Remarks by Minister Cowen at Silicon Valley, California
The business connections between Ireland and the United States are immensely important for both our countries. The United States is the most important source of inward investment to Ireland: this is significant not just for jobs, but for the modernisation of our technology and business practices. Our close partnership makes absolute sense for both of us: in Ireland, the US finds a competitive, business friendly, English speaking gateway to the immense European single market. And the traffic is not just one way. Irish companies like CRH and the Kerry Group are growing investors in the US. We import and export a wide range of each other=s goods and services. American tourists remain at the heart of our hospitality business B but increasing numbers of Irish people come to visit Disneyworld or the Golden Gate.
I think what underlies our economic relationship is that ultimately we feel at ease with one another. The historic and human bonds between Ireland and the United States were forged in times of political upheaval and economic crisis. As they have developed over the years, Ireland has never lost sight of what America has meant for generations of our people. That basic human sympathy has helped to drive the irreplaceable US contribution to our peace process. We have together lived through good times and bad. Irish people have a particular sense of affinity with America as a recent survey of all European countries underlined. That emotional tie is nourished afresh in every year and in each generation B whatever the circumstances of the day, it is powerful and enduring, and indeed what we are celebrating at this special season.
Irish/U.S. Trade Pattern
The United States is the world=s largest trading nation. But more directly relevant and critical for us in Ireland, it is our second largest export market, and also our largest source of inward investment.
Provisional figures for 2002 show that Ireland=s exports to the U.S. totalled i16.5 billion, a significant 5% increase over the previous year. This was double the total imports to Ireland from the US (i8.1 billion) for the same period. It is particularly worth noting that the continued growth of our exports across the Atlantic is being made against a background where, until only six years ago, we had a very substantial trade deficit with the U.S.
Despite a somewhat depressed U.S. economy, the American market continues- and will continue - to be of enormous potential for Irish companies. It is, for instance, the principal market for Irish software and services companies, taking 40% of their total exports. Equally, and perhaps even more encouraging, our small and medium sized indigenous companies (SMEs) - stretching from consumer merchandise to providers of high-tech business solutions - reported record sales in the Americas in 2001. And, against a difficult background, a growth of 12% across all sectors is expected for 2002. Or to put these figures in an equally meaningful way: at the beginning of 2002, there were over 800 Enterprise Ireland client companies actively exporting to the Americas, mostly to the U.S. There is no reason why this achievement cannot be significantly developed and strengthened across all sectors in the coming years. The Government, both through targeted visits by the Taoiseach, the Tánaiste and individual Ministers, and in our support for the invaluable work of Enterprise Ireland, assisted by the Embassy and Consulates, will actively promote this effort in every possible way.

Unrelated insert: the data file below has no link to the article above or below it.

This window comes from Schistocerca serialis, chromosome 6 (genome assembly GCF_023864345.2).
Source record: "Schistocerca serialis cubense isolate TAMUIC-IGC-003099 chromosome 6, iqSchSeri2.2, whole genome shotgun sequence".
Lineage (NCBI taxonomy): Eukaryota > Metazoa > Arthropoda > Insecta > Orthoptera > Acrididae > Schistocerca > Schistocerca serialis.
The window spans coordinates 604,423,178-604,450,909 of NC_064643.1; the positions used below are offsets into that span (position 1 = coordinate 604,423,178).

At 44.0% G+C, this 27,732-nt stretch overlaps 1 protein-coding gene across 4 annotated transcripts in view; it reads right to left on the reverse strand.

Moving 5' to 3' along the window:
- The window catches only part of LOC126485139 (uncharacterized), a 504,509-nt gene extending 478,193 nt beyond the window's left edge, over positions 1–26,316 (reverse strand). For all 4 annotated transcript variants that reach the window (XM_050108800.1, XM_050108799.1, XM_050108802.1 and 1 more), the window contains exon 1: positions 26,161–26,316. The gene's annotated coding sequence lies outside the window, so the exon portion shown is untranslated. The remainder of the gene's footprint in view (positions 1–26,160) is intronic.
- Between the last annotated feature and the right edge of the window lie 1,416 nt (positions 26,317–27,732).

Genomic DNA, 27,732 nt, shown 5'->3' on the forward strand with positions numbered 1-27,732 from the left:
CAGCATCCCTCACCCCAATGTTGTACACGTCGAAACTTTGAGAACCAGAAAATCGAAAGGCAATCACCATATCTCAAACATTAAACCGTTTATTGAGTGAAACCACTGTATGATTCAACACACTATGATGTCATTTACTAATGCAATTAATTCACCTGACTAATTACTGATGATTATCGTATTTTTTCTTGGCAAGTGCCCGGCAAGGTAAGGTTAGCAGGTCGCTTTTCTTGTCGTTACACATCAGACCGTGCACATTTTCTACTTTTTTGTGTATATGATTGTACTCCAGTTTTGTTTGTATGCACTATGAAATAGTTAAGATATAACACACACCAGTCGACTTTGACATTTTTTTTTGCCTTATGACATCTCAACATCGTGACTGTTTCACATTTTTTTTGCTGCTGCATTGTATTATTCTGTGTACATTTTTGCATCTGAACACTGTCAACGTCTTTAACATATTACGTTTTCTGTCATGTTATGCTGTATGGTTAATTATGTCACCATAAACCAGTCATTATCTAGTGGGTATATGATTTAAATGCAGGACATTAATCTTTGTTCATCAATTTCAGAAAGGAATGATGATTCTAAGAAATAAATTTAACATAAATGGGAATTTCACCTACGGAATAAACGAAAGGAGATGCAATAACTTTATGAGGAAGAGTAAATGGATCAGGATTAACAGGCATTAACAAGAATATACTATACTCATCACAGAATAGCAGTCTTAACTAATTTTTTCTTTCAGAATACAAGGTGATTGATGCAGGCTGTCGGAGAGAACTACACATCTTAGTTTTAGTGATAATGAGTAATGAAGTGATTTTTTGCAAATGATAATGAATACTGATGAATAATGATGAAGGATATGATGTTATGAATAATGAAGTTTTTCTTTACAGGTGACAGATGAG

US Investment in Ireland
The U.S. is our largest source of inward investment, accounting for more than half of our total foreign direct investment. There are almost 600 U.S. firms in Ireland, employing over 96,000 people in permanent positions. Equally critical to the economy, these companies account for over one third of Irish exports, almost half of employment in foreign firms, and approximately 30% of total manufacturing employment. The key investment sectors are electronics, software, teleservices, pharmaceuticals, healthcare and financial services. As a result, Ireland is the market leader as a green field location in Europe for many of these sectors. There are also 200 U.S. institutions with a presence in our Financial Services Centre, and the Government hope to see this grow even further in the years ahead.
Irish Investment in the U.S.
The investment traffic is also flowing strongly in the opposite direction. The principal destination for outward direct investment for Irish companies in the 1990s was the United States. By the end of 1999, it was estimated that Irish-owned companies in the U.S. employed almost 65,000 people. These companies were concentrated in insurance, financial services, building materials, food ingredients and software.
Spirit of Ireland Award
The strong relationship between Silicon Valley and Ireland is most positively reflected in the annual, prestigious Spirit of Ireland Award. I warmly congratulate the Tánaiste on being honoured with this award last week for her outstanding work in developing and strengthening Ireland=s relationship with this unique and hugely important part of the United States. And, as the Tánaiste announced last week, our links are being further strengthened by the decision of Google, the internet search engine company, to set up a European hub in Dublin. This welcome development links directly into the Government=s strategy of establishing Ireland as a major European digital media and internet hub.